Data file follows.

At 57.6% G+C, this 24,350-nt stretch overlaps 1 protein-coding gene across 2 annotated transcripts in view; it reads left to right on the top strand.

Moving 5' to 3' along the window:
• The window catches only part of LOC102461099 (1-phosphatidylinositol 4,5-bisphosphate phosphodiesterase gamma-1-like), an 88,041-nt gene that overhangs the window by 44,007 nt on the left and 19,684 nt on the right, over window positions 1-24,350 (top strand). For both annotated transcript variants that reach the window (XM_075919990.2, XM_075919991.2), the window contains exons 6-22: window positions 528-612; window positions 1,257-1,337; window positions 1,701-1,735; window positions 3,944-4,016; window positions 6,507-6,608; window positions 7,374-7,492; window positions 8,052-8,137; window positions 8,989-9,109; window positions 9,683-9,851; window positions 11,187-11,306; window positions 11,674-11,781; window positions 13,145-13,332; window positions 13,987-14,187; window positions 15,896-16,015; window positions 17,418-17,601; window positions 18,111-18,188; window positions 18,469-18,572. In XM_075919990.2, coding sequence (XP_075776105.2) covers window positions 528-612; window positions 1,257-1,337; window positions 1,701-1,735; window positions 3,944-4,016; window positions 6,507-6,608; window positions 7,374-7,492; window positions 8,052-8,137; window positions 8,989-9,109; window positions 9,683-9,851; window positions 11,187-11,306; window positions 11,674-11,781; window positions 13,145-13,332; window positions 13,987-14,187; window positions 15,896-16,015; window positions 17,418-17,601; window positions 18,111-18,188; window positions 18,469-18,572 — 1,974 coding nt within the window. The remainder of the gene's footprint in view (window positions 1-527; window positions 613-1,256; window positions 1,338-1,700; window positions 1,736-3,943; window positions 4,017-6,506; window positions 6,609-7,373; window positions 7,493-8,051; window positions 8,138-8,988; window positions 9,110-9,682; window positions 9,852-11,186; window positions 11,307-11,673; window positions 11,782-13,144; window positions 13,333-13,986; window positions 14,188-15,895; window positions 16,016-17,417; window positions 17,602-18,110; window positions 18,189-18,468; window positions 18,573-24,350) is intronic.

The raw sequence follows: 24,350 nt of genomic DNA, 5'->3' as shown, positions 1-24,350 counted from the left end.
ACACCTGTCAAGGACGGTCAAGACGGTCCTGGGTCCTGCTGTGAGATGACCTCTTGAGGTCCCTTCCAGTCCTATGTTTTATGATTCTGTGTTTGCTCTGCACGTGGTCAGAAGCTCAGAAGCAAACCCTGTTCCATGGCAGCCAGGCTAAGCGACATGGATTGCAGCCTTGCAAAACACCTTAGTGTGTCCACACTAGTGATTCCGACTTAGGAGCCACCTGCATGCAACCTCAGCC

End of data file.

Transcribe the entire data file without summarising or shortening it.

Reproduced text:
At 57.6% G+C, this 24,350-nt stretch overlaps 1 protein-coding gene across 2 annotated transcripts in view; it reads left to right on the top strand.

Moving 5' to 3' along the window:
• The window catches only part of LOC102461099 (1-phosphatidylinositol 4,5-bisphosphate phosphodiesterase gamma-1-like), an 88,041-nt gene that overhangs the window by 44,007 nt on the left and 19,684 nt on the right, over window positions 1-24,350 (top strand). For both annotated transcript variants that reach the window (XM_075919990.2, XM_075919991.2), the window contains exons 6-22: window positions 528-612; window positions 1,257-1,337; window positions 1,701-1,735; window positions 3,944-4,016; window positions 6,507-6,608; window positions 7,374-7,492; window positions 8,052-8,137; window positions 8,989-9,109; window positions 9,683-9,851; window positions 11,187-11,306; window positions 11,674-11,781; window positions 13,145-13,332; window positions 13,987-14,187; window positions 15,896-16,015; window positions 17,418-17,601; window positions 18,111-18,188; window positions 18,469-18,572. In XM_075919990.2, coding sequence (XP_075776105.2) covers window positions 528-612; window positions 1,257-1,337; window positions 1,701-1,735; window positions 3,944-4,016; window positions 6,507-6,608; window positions 7,374-7,492; window positions 8,052-8,137; window positions 8,989-9,109; window positions 9,683-9,851; window positions 11,187-11,306; window positions 11,674-11,781; window positions 13,145-13,332; window positions 13,987-14,187; window positions 15,896-16,015; window positions 17,418-17,601; window positions 18,111-18,188; window positions 18,469-18,572 — 1,974 coding nt within the window. The remainder of the gene's footprint in view (window positions 1-527; window positions 613-1,256; window positions 1,338-1,700; window positions 1,736-3,943; window positions 4,017-6,506; window positions 6,609-7,373; window positions 7,493-8,051; window positions 8,138-8,988; window positions 9,110-9,682; window positions 9,852-11,186; window positions 11,307-11,673; window positions 11,782-13,144; window positions 13,333-13,986; window positions 14,188-15,895; window positions 16,016-17,417; window positions 17,602-18,110; window positions 18,189-18,468; window positions 18,573-24,350) is intronic.

The raw sequence follows: 24,350 nt of genomic DNA, 5'->3' as shown, positions 1-24,350 counted from the left end.
ACACCTGTCAAGGACGGTCAAGACGGTCCTGGGTCCTGCTGTGAGATGACCTCTTGAGGTCCCTTCCAGTCCTATGTTTTATGATTCTGTGTTTGCTCTGCACGTGGTCAGAAGCTCAGAAGCAAACCCTGTTCCATGGCAGCCAGGCTAAGCGACATGGATTGCAGCCTTGCAAAACACCTTAGTGTGTCCACACTAGTGATTCCGACTTAGGAGCCACCTGCATGCAACCTCAGCC